No short-term solution in sight for Chiquita  

Chiquita Canyon Landfill. Eddy Martinez/The Signal.

Federal and regional regulators issued statements this week and community members continued to express frustration over the problems at Chiquita Canyon Landfill. 

A representative from the L.A. Regional Water Quality Control Board also confirmed Thursday someone would be at the next meeting to discuss an update on the water. 

The company’s response, by its own account, might have to make the growing problem even worse before it gets better in the coming months. 

The landfill has drawn more than 6,000 complaints and 100 violations over a growing stench caused by what CalRecycle described as a smoldering, subsurface reaction. This is producing amounts of dimethyl sulfide, an odorous landfill gas, as well as leachate, which is the liquid byproduct of the same reaction, at levels that have been overwhelming the landfill’s regular abilities to capture the leachate and the smells, for months. 

The latest development has been the addition of a task force with federal representatives, including the Environmental Protection Agency, and state water officials, who are stepping into taking another look at mitigation efforts that have been in the works for months but to date largely ineffectual in stemming the stench. 

“On Nov. 30, local, state and federal agencies formed a multi-agency task force to address concerns raised about the operations and overall state of the landfill at Chiquita Canyon. U.S. EPA is helping lead the task force,” according to an email from Michael Brogan, press officer for the EPA.  

“The task force’s highest concerns are possible health and environmental impacts, especially those raised by community members. The overarching purpose of the task force is to coordinate among the regulatory agencies and marshal our collective expertise, resources, and tools to find short- and long-term solutions to the environmental and public health issues at the landfill.” 

The Los Angeles Water Board, which was made aware of potential leachate concerns in late September, also issued a statement this week in response to its role in the task force.  

It’s been working on the issue, including orders that have been given to the landfill, since October.  

Part of the recent problems the landfill is currently having stems from the heavy rains the area received last year, according to the water board.  

“The increase could be attributed to the abnormally high rain precipitation in the 2022- 23 rainy season as well as chemical reactions within the municipal waste mass, which can increase the rate of leachate production,” according to an email shared by Ailene Voisin, information officer for the State Water Board, which was attributed to LA Regional Board staff.  

Reports obtained by The Signal from Chiquita indicated the landfill’s leachate production exceeded 1 million gallons per week in October, and a representative for Chiquita said Tuesday he hoped the production was nearing its peak. The level of production has been steadily worsening since April.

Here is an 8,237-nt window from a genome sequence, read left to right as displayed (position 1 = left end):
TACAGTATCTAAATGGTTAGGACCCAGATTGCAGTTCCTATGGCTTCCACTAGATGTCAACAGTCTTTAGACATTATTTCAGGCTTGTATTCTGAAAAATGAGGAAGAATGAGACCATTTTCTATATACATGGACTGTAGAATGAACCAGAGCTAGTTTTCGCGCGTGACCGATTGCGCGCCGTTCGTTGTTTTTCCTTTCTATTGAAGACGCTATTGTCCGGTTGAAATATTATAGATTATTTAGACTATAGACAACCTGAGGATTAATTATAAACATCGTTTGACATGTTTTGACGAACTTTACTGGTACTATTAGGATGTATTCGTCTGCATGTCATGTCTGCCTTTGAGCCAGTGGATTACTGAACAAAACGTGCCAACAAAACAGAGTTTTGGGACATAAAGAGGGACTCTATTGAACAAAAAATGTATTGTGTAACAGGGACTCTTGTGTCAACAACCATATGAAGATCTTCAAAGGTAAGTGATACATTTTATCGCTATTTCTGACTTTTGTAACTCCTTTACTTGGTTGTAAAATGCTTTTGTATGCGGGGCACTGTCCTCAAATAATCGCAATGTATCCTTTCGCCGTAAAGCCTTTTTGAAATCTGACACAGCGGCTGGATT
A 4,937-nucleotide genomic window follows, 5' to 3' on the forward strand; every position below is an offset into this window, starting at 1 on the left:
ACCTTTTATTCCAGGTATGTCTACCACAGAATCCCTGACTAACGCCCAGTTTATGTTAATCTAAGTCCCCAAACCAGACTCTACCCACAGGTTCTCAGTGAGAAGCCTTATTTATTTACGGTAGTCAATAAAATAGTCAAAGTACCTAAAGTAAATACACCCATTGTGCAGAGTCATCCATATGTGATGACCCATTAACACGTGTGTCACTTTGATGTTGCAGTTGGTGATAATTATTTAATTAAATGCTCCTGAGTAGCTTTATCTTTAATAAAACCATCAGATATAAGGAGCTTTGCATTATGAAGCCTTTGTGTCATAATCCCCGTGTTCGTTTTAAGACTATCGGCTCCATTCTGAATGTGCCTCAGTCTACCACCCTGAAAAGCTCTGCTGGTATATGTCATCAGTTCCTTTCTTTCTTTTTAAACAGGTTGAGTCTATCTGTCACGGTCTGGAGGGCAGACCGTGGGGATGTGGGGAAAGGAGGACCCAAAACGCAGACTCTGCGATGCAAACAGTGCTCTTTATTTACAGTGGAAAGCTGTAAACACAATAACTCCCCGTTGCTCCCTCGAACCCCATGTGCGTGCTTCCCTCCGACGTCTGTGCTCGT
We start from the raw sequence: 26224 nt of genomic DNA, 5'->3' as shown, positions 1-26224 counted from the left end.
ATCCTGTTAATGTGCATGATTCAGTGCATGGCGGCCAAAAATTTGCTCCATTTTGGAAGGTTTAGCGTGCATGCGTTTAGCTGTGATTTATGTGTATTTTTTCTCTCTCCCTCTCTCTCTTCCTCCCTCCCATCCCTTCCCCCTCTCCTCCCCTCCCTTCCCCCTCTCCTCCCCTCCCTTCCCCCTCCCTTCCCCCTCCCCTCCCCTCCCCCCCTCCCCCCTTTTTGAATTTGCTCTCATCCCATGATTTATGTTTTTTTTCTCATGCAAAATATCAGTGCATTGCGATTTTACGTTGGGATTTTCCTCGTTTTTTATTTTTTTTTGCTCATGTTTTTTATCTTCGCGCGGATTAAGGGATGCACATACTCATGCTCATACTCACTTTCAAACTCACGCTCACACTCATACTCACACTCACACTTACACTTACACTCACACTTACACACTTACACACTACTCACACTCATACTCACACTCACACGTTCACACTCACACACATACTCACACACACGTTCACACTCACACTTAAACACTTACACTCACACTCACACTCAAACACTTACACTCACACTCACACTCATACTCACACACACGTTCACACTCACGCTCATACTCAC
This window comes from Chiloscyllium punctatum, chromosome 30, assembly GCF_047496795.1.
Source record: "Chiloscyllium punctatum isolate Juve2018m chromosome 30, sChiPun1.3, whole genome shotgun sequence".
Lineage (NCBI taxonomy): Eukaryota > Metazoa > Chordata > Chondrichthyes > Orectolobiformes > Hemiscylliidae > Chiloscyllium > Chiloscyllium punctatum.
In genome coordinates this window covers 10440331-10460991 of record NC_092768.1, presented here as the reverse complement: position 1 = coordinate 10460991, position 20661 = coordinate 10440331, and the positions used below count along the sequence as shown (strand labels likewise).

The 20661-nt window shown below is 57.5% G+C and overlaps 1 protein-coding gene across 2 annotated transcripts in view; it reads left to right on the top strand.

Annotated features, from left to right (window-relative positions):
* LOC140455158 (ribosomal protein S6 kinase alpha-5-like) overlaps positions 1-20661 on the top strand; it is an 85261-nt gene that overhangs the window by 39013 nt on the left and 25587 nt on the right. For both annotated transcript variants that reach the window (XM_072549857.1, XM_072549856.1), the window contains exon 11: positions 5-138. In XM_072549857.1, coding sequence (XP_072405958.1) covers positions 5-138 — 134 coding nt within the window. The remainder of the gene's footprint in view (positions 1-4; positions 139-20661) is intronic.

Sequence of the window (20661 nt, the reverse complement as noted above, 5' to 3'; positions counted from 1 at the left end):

In April, the leachate seepage was observed as having reached the soil near the western border of the landfill and by August, it was observed in the northern border. 

The water board also cited the landfill and “directed the landfill operator to immediately correct the above cited violations and submit a written report by Dec. 22, 2023.” 

Frustration over the growing number of complaints was evident in some of the comments from the public and members of the landfill’s advisory committee, which hosted its monthly meeting at Castaic Library on Tuesday as well as virtually, 

“I don’t believe the response is adequate and I suspect it’s primarily here to protect the company and not to help the public. That’s my conclusion,” said Gary Horton, a member of the Chiquita Canyon Landfill Advisory Committee who also owns a business with offices not far from the landfill. 

“All of this has added up and added up,” he continued, referring to how the committee has seen the dominos fall “and they keep falling.” 

“My employees are now complaining,” he said, referring to his Valencia Commerce Center location. “I’ve heard Amazon employees complaining,” he added, referring to a distribution warehouse near his office. “I could smell it at (Highway) 126 at 5 in the evening.” 

John Perkey, legal counsel for Chiquita Canyon Landfill, said the landfill was meeting the state and federal requirements for testing. It was also testing land outside of its containment system, which had notably failed several months ago, and the company was testing land between the end of its collection system and the edge of its property toward the Santa Clara River. 

He also noted that regulations make it difficult for the landfill to test outside of its borders. 

But Horton said that’s exactly what needs to happen before the landfill and the committee is being asked to test to the river because there’s a known problem. 

Perkey also said work still needs to be done on some of the wells and systems at the landfill which is necessary before a cover can be placed over the troubled part of the landfill. That work could end up in the odors temporarily getting worse for the sake of long-term improvements. 

Ultimately, the testing was requested, according to Bob Lewis, a member of the advisory committee, in a phone interview after the meeting. 

“The task force intends to join or host a community meeting in late January or early February, with exact date, time and location to be determined soon,” according to Brogan’s email. “There will be a virtual option for those unable to attend in person. Representatives from the agencies will be there in-person, and we want to hear from community members and other stakeholders directly.” 

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